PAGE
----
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MRI images show brains becoming inactive while answering security prompts


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#1 Sintharius

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Posted 25 March 2015 - 03:27 PM

MRI images show brains becoming inactive while answering security prompts (and PUP installations) - Emsisoft Blog

It explains why a lot of folks get their machines cluttered up with PUP easily - habits.

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#2 yu gnomi

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Posted 25 March 2015 - 03:44 PM

Emsisoft blog has some entertaining stuff on it. It's nicely designed too.



#3 quietman7

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Posted 25 March 2015 - 04:56 PM

Eighty students from the university community participated in the study...

That suggests young adults in our modern day institutions of higher education are prone to this mental phenomenon. I would ask...what other factors could have contributed to that?
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#4 Sintharius

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Posted 25 March 2015 - 05:04 PM

That suggests young adults in our modern day institutions of higher education are prone to this mental phenomenon. I would ask...what other factors could have contributed to that?

Not all of us are, quietman7. :)

#5 quietman7

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Posted 25 March 2015 - 05:12 PM

No but then again the study says "most". :wink:
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#6 Sintharius

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Posted 26 March 2015 - 01:50 AM

Sometimes I wonder why schools and universities don't teach students safe surfing. My place teaches the importance of strong passwords, but that's it.

I still wonder from time to time how did I get by almost ten years without an infection... :lol:

#7 quietman7

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Posted 26 March 2015 - 04:42 AM

Public schools no longer teach a lot of things kids need for dealing in the real world.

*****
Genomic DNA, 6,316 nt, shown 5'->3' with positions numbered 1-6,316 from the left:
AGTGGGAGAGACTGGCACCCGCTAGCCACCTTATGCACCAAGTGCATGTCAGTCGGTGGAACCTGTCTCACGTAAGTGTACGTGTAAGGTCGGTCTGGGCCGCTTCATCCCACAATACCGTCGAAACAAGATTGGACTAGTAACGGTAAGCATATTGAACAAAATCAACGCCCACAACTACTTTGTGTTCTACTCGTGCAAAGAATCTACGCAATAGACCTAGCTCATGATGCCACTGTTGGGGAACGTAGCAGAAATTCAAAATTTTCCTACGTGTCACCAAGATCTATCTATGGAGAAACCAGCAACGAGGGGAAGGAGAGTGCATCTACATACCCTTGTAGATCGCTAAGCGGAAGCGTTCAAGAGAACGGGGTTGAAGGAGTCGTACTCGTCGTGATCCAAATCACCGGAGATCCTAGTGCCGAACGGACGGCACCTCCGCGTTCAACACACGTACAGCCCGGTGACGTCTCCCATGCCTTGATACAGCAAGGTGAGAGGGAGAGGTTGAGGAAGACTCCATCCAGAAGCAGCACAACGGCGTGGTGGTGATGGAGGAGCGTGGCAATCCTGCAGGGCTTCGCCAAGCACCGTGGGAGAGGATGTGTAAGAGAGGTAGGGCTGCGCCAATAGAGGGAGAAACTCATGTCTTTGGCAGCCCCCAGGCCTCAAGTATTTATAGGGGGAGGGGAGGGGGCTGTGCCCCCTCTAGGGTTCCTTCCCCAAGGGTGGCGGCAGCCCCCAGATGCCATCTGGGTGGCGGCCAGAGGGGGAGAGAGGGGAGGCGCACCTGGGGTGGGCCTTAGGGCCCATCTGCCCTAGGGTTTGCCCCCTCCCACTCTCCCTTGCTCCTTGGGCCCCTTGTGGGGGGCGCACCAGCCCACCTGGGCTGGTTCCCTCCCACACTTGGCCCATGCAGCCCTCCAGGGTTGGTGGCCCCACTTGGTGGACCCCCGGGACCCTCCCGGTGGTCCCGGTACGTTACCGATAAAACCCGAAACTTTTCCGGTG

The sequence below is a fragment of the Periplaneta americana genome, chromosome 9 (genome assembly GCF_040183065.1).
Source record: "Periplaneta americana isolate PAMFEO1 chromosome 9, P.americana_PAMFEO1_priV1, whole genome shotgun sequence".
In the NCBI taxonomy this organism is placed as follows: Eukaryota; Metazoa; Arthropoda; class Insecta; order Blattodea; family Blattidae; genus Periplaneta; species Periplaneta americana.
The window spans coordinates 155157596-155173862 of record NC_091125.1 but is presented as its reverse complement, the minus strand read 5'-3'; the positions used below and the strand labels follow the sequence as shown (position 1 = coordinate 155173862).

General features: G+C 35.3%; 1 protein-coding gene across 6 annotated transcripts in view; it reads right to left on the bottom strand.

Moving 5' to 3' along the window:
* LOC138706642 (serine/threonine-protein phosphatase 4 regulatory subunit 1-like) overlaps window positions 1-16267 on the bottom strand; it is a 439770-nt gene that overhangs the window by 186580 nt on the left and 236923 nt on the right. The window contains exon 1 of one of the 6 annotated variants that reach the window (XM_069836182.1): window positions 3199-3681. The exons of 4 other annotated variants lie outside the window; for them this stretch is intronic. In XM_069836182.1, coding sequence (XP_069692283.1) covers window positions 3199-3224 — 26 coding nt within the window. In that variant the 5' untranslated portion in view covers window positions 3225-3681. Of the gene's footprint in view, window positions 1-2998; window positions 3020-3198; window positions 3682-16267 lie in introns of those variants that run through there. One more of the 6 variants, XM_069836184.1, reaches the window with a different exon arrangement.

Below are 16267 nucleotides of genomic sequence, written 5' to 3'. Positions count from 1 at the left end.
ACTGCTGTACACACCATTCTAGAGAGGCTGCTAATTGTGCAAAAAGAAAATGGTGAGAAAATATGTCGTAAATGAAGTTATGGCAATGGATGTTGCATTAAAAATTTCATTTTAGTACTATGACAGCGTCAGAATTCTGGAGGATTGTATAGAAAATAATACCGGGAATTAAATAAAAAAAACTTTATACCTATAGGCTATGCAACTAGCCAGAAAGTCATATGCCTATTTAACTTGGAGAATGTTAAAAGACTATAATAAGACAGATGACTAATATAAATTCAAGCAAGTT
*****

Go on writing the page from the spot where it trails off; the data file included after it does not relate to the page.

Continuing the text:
Alex...you obviously are an exception.


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#8 Sintharius

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Posted 26 March 2015 - 04:45 AM

You got my name in a typo, quietman7 :P

But really, I never truly learned about "safe surfing" until Bleeping Computer - I know that AVs and FWs are important (not using both at the same time!), don't download fishy things from the Internet... but that's about it :)

#9 quietman7

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Posted 26 March 2015 - 04:50 AM

... I never truly learned about "safe surfing" until Bleeping Computer...

 

That is what BC is about. Educating and teaching folks to be safe.

 

Fixed the typo...I just woke up.


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#10 Sintharius

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Posted 26 March 2015 - 05:00 AM

You need some coffee :lol:

Speaking of which...

I would ask...what other factors could have contributed to that?

Parents and schools do not teach children on how to properly use a computer (which also includes security, privacy etc.), people being lazy and did not read everything through, or just dismissing those thinking they aren't important. I know a lot of people being plagued with PUPs (mainly browser hijackers) in my home country, and they did not bother to do anything about it.

This mental phenomenon also explains why we don't recommend HIPS software to average users, by the way.

#11 DBAPaul